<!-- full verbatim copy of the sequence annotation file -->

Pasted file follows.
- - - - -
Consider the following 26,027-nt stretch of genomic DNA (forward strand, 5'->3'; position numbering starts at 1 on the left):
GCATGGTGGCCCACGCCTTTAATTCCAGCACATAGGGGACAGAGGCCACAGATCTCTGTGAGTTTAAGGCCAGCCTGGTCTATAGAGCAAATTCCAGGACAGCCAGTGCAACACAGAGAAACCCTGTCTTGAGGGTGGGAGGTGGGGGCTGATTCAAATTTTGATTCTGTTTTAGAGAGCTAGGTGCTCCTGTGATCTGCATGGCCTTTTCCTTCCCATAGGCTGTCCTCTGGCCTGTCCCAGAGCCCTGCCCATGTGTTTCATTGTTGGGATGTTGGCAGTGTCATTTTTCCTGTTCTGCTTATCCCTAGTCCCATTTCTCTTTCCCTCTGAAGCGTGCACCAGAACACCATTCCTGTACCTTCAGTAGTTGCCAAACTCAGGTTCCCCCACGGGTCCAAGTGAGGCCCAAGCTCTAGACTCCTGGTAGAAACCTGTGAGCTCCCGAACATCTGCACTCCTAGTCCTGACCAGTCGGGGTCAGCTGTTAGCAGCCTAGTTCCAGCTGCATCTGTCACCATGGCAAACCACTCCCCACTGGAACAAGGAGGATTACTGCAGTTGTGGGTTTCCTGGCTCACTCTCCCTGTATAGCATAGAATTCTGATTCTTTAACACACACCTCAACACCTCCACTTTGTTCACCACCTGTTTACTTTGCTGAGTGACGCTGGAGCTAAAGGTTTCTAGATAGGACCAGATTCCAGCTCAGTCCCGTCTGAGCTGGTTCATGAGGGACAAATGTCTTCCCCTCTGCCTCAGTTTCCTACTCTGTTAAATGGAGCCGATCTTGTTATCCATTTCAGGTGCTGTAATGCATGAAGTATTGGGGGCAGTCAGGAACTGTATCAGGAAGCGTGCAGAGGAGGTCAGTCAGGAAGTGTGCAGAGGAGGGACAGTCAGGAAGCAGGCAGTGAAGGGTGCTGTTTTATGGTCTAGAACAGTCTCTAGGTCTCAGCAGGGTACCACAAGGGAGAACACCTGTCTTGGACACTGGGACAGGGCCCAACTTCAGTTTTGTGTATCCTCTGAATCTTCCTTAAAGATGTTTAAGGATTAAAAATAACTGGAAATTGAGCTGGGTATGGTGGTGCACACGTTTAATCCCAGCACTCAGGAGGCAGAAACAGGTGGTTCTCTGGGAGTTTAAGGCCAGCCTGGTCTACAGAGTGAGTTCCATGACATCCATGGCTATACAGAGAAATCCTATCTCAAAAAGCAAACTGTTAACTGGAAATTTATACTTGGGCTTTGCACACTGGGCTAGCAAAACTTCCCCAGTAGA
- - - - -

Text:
Consider the following 26,027-nt stretch of genomic DNA (forward strand, 5'->3'; position numbering starts at 1 on the left):
GCATGGTGGCCCACGCCTTTAATTCCAGCACATAGGGGACAGAGGCCACAGATCTCTGTGAGTTTAAGGCCAGCCTGGTCTATAGAGCAAATTCCAGGACAGCCAGTGCAACACAGAGAAACCCTGTCTTGAGGGTGGGAGGTGGGGGCTGATTCAAATTTTGATTCTGTTTTAGAGAGCTAGGTGCTCCTGTGATCTGCATGGCCTTTTCCTTCCCATAGGCTGTCCTCTGGCCTGTCCCAGAGCCCTGCCCATGTGTTTCATTGTTGGGATGTTGGCAGTGTCATTTTTCCTGTTCTGCTTATCCCTAGTCCCATTTCTCTTTCCCTCTGAAGCGTGCACCAGAACACCATTCCTGTACCTTCAGTAGTTGCCAAACTCAGGTTCCCCCACGGGTCCAAGTGAGGCCCAAGCTCTAGACTCCTGGTAGAAACCTGTGAGCTCCCGAACATCTGCACTCCTAGTCCTGACCAGTCGGGGTCAGCTGTTAGCAGCCTAGTTCCAGCTGCATCTGTCACCATGGCAAACCACTCCCCACTGGAACAAGGAGGATTACTGCAGTTGTGGGTTTCCTGGCTCACTCTCCCTGTATAGCATAGAATTCTGATTCTTTAACACACACCTCAACACCTCCACTTTGTTCACCACCTGTTTACTTTGCTGAGTGACGCTGGAGCTAAAGGTTTCTAGATAGGACCAGATTCCAGCTCAGTCCCGTCTGAGCTGGTTCATGAGGGACAAATGTCTTCCCCTCTGCCTCAGTTTCCTACTCTGTTAAATGGAGCCGATCTTGTTATCCATTTCAGGTGCTGTAATGCATGAAGTATTGGGGGCAGTCAGGAACTGTATCAGGAAGCGTGCAGAGGAGGTCAGTCAGGAAGTGTGCAGAGGAGGGACAGTCAGGAAGCAGGCAGTGAAGGGTGCTGTTTTATGGTCTAGAACAGTCTCTAGGTCTCAGCAGGGTACCACAAGGGAGAACACCTGTCTTGGACACTGGGACAGGGCCCAACTTCAGTTTTGTGTATCCTCTGAATCTTCCTTAAAGATGTTTAAGGATTAAAAATAACTGGAAATTGAGCTGGGTATGGTGGTGCACACGTTTAATCCCAGCACTCAGGAGGCAGAAACAGGTGGTTCTCTGGGAGTTTAAGGCCAGCCTGGTCTACAGAGTGAGTTCCATGACATCCATGGCTATACAGAGAAATCCTATCTCAAAAAGCAAACTGTTAACTGGAAATTTATACTTGGGCTTTGCACACTGGGCTAGCAAAACTTCCCCAGTAGA